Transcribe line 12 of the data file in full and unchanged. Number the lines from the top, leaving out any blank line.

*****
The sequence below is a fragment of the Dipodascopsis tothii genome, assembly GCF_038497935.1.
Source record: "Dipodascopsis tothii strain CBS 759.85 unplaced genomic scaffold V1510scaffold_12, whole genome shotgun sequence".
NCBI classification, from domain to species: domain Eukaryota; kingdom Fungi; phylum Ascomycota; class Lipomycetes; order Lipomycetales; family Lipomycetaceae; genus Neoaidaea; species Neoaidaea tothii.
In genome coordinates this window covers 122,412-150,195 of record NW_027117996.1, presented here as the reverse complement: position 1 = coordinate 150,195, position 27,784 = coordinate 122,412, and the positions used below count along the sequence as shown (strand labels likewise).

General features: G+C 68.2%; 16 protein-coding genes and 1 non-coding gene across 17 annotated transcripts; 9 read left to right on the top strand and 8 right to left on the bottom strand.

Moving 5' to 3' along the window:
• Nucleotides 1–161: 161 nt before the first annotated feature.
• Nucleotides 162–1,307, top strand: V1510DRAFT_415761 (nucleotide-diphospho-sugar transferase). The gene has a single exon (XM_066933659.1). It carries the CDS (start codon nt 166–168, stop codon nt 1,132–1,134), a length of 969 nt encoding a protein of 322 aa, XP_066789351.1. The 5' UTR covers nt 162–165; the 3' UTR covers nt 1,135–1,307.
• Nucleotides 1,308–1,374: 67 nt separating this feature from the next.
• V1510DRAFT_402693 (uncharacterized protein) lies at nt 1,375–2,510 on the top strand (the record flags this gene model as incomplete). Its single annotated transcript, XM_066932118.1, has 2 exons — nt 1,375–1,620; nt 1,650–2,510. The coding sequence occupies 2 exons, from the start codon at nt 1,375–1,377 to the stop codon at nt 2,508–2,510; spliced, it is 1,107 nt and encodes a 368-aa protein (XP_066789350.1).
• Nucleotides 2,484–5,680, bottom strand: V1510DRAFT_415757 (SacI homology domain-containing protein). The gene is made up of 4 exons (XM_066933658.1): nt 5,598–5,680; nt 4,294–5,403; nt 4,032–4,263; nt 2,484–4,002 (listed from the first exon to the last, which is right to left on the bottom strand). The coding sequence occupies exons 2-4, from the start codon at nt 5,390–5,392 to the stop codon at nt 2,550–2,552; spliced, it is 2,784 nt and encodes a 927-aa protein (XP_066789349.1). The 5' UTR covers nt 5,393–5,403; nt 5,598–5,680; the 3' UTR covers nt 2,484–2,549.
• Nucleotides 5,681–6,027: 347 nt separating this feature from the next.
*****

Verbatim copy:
• Nucleotides 5,681–6,027: 347 nt separating this feature from the next.